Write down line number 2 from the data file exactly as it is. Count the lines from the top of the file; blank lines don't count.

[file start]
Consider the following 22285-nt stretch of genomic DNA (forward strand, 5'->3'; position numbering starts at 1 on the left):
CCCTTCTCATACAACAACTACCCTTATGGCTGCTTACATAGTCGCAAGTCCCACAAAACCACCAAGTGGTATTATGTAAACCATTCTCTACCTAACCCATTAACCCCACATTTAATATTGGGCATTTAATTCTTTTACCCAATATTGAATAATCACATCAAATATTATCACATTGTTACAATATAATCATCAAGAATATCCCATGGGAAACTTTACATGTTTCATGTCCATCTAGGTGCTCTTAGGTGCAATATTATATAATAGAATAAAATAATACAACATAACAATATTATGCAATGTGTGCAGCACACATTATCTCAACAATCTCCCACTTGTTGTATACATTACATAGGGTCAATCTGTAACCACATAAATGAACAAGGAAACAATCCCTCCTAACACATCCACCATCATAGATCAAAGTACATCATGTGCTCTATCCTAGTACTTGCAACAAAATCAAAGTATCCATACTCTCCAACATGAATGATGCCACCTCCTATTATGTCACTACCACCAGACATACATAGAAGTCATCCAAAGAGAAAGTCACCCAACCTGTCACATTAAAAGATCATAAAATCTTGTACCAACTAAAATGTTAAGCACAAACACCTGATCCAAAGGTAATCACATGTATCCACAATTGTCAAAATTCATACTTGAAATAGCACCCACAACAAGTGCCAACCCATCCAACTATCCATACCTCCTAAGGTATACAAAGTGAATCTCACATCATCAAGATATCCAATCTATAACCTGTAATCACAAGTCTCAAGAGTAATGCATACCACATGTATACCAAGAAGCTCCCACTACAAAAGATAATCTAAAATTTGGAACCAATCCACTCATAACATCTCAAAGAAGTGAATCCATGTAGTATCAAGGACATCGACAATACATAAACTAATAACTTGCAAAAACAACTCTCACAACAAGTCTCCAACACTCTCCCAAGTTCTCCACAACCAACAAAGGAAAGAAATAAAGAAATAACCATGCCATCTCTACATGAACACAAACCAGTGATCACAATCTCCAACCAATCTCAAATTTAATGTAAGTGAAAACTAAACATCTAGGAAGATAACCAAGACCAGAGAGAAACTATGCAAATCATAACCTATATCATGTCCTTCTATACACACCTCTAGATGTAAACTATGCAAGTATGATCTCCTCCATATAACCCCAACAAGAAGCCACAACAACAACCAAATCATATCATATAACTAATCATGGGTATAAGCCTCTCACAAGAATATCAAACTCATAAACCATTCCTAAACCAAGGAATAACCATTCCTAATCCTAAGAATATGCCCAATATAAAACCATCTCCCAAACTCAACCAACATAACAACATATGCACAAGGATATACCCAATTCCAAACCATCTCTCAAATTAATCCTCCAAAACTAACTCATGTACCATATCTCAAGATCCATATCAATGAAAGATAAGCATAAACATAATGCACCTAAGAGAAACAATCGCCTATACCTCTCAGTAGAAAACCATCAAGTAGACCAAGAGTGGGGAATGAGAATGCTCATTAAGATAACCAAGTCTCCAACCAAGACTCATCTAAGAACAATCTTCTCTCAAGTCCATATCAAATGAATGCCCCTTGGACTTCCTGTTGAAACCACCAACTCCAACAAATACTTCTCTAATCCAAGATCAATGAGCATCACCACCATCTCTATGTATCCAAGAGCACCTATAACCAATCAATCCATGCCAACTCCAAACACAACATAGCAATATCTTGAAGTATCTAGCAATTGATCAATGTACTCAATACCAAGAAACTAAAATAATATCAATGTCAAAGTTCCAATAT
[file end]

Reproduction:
CCCTTCTCATACAACAACTACCCTTATGGCTGCTTACATAGTCGCAAGTCCCACAAAACCACCAAGTGGTATTATGTAAACCATTCTCTACCTAACCCATTAACCCCACATTTAATATTGGGCATTTAATTCTTTTACCCAATATTGAATAATCACATCAAATATTATCACATTGTTACAATATAATCATCAAGAATATCCCATGGGAAACTTTACATGTTTCATGTCCATCTAGGTGCTCTTAGGTGCAATATTATATAATAGAATAAAATAATACAACATAACAATATTATGCAATGTGTGCAGCACACATTATCTCAACAATCTCCCACTTGTTGTATACATTACATAGGGTCAATCTGTAACCACATAAATGAACAAGGAAACAATCCCTCCTAACACATCCACCATCATAGATCAAAGTACATCATGTGCTCTATCCTAGTACTTGCAACAAAATCAAAGTATCCATACTCTCCAACATGAATGATGCCACCTCCTATTATGTCACTACCACCAGACATACATAGAAGTCATCCAAAGAGAAAGTCACCCAACCTGTCACATTAAAAGATCATAAAATCTTGTACCAACTAAAATGTTAAGCACAAACACCTGATCCAAAGGTAATCACATGTATCCACAATTGTCAAAATTCATACTTGAAATAGCACCCACAACAAGTGCCAACCCATCCAACTATCCATACCTCCTAAGGTATACAAAGTGAATCTCACATCATCAAGATATCCAATCTATAACCTGTAATCACAAGTCTCAAGAGTAATGCATACCACATGTATACCAAGAAGCTCCCACTACAAAAGATAATCTAAAATTTGGAACCAATCCACTCATAACATCTCAAAGAAGTGAATCCATGTAGTATCAAGGACATCGACAATACATAAACTAATAACTTGCAAAAACAACTCTCACAACAAGTCTCCAACACTCTCCCAAGTTCTCCACAACCAACAAAGGAAAGAAATAAAGAAATAACCATGCCATCTCTACATGAACACAAACCAGTGATCACAATCTCCAACCAATCTCAAATTTAATGTAAGTGAAAACTAAACATCTAGGAAGATAACCAAGACCAGAGAGAAACTATGCAAATCATAACCTATATCATGTCCTTCTATACACACCTCTAGATGTAAACTATGCAAGTATGATCTCCTCCATATAACCCCAACAAGAAGCCACAACAACAACCAAATCATATCATATAACTAATCATGGGTATAAGCCTCTCACAAGAATATCAAACTCATAAACCATTCCTAAACCAAGGAATAACCATTCCTAATCCTAAGAATATGCCCAATATAAAACCATCTCCCAAACTCAACCAACATAACAACATATGCACAAGGATATACCCAATTCCAAACCATCTCTCAAATTAATCCTCCAAAACTAACTCATGTACCATATCTCAAGATCCATATCAATGAAAGATAAGCATAAACATAATGCACCTAAGAGAAACAATCGCCTATACCTCTCAGTAGAAAACCATCAAGTAGACCAAGAGTGGGGAATGAGAATGCTCATTAAGATAACCAAGTCTCCAACCAAGACTCATCTAAGAACAATCTTCTCTCAAGTCCATATCAAATGAATGCCCCTTGGACTTCCTGTTGAAACCACCAACTCCAACAAATACTTCTCTAATCCAAGATCAATGAGCATCACCACCATCTCTATGTATCCAAGAGCACCTATAACCAATCAATCCATGCCAACTCCAAACACAACATAGCAATATCTTGAAGTATCTAGCAATTGATCAATGTACTCAATACCAAGAAACTAAAATAATATCAATGTCAAAGTTCCAATAT